For much of the 20th century, our ability to decode brain signals has been limited to recording and stimulating the electrical activity of neurons. But in the 1990s, more powerful microscopes allowed neuroscientists to observe dynamic, second-to-second chemical changes in the brain. As a consequence, they observed alterations in the levels of chemical signals within certain non-neuronal cells—astrocytes—that fueled a revolution in the understanding of brain function.1
In addition to the electrically active neurons, the brain contains several non-neuronal glial cells (glia is Greek for “glue”) as depicted in Figure 1. Astrocytes are the most numerous glial cell type and comprise over half of our brain volume. Although they were once thought to be merely the material that supports brain structure, like the mortar that holds a house together, we now know that they are quite active and intimately involved in signal transmission in the nervous system, responding to and instructing neuronal activity.2 Because of work performed in the last 25 years, we know that by modulating neural excitation, inhibition, and synaptic transmission, astrocytes influence sleep, learning, and memory3-6 and that dysfunction in these cells can lead to debilitating disorders.
Figure 1: In addition to the
electrically active neurons, the brain contains numerous glial cell types, including
astrocytes, oligodendrocytes, and microglia. Astrocytes are the most plentiful
of these glial cells and have unique physical attributes: They contract blood
vessels as well as neuronal synapses at a structure called the tripartite
synapse (rectangular box and see figure 2). Consequently, they play important
roles in synaptic development and modulation/homeostasis as well as in the
delivery of nutrients from the circulation to neurons and act as an
intermediate to relay neuronal activity to the vasculature to control blood
Astrocytes’ Role in Brain Function
It was soon realized that their physical linkages to both the vasculature and synapses give astrocytes the potential for significant roles in brain function, such as regulating blood vessel dilatation, and modulating synaptic function at a structure known as the tripartite synapse (Figure 2).3
Figure 2: The astrocytic process is the
third active element forming the tripartite synapse. (a) Electron
micrograph showing a presynaptic (Pre) and postsynaptic (Post) terminal
enwrapped by the astrocytic process (green) forming the tripartite synapse. (b) The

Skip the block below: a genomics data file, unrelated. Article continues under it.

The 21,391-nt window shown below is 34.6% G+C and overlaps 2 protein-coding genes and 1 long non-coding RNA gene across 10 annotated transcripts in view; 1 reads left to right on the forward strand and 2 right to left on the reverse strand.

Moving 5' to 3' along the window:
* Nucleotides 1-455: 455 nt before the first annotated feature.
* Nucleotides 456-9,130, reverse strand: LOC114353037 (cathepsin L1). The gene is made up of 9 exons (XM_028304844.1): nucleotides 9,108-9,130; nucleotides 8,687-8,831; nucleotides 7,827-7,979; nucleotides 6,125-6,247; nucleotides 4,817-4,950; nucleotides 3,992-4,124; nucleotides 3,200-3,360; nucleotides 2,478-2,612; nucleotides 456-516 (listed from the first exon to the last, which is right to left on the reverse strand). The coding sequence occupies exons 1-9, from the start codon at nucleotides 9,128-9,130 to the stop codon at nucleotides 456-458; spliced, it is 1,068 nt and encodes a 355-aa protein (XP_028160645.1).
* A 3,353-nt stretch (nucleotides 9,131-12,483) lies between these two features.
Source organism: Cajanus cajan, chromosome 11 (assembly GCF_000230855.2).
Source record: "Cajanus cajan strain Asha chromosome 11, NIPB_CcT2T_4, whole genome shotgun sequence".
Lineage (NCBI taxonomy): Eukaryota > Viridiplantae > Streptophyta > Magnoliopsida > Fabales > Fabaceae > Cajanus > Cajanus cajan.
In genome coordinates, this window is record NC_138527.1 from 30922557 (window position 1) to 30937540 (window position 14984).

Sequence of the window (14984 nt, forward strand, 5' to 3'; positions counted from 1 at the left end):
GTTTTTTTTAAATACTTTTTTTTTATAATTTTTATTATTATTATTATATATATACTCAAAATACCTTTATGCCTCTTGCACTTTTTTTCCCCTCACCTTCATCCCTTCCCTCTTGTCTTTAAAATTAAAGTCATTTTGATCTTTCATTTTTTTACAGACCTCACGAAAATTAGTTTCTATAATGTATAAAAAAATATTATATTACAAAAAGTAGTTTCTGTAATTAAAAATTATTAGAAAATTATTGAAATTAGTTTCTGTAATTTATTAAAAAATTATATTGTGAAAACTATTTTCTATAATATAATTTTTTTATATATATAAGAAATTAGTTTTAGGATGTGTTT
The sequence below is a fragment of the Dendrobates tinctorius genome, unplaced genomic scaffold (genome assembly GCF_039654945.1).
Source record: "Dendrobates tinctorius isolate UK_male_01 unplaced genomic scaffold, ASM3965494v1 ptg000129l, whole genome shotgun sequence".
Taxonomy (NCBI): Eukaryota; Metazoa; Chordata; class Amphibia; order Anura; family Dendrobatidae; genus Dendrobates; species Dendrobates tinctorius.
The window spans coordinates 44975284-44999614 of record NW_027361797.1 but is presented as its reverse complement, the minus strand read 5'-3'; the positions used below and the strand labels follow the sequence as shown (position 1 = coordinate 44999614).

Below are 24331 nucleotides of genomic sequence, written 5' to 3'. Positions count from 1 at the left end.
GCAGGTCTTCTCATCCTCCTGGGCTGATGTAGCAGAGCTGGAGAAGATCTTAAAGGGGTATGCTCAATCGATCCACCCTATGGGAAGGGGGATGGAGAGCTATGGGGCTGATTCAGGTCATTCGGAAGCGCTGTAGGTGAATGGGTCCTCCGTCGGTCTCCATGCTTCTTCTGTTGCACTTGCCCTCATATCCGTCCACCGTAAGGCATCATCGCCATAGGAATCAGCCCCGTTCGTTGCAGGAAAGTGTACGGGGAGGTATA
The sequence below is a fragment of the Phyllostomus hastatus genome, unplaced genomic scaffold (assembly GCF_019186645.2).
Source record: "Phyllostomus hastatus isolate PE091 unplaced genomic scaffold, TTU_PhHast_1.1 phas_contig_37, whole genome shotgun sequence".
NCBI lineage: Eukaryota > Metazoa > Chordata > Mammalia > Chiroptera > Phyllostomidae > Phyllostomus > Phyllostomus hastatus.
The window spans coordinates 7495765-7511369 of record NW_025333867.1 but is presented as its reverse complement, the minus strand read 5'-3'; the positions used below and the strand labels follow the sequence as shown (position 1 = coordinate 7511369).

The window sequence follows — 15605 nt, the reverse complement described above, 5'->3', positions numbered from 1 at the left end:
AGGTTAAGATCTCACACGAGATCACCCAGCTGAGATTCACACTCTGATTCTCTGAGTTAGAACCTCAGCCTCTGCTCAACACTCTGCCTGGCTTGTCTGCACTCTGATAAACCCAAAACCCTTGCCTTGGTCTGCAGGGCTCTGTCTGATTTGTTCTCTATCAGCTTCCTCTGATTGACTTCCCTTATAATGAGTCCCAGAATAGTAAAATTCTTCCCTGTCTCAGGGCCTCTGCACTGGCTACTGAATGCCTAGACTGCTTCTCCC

close association of the astrocytic process with the presynaptic and
postsynaptic terminals exerts crucial roles in clearing K+ ions
that accumulate following neuronal activity, and in the uptake of the synaptic
transmitter glutamate by the activity of plasma-membrane glutamate
transporters. Additionally, neurotransmitter release from presynaptic terminals
can activate astrocytic receptors that induce Ca2+ elevations which in turn
triggers the release of gliotransmitters from these cells.7
Courtesy of Cell
With the development of methods that allowed intracellular imaging, several research groups observed that astrocytes exhibited calcium encoding, in which rapid shifts in calcium ion concentration transmit information from one part of the cell to another; they noted how application of the synaptic transmitter glutamate induces calcium encoding signals in astrocytes2 that stimulate such processes as the release of neurotransmitters from nerve terminals, muscle contraction, and hormone secretion. Changes in calcium ion levels in astrocytes thus gave scientists their first indication that glial cells were active participants in brain function, paving the way to new insights.
Researchers reached another major milestone when they determined that astrocytic calcium encoding signals could induce neuronal activation mediated by glutamate receptors.8 Within a few short years, we had advanced from knowing little about astrocytes to identifying bidirectional signaling between neurons and these non-neuronal cells, at least in cell culture.9-11 Subsequent studies examined freshly isolated slices of living brain tissue,12-14 but the relative imprecision of these techniques limited researchers’ ability to draw conclusions about the operation of these signaling pathways. If new insights about the role of astrocytes in neuronal networks were to emerge, new methods needed to be developed.
Modulating Nerve Terminals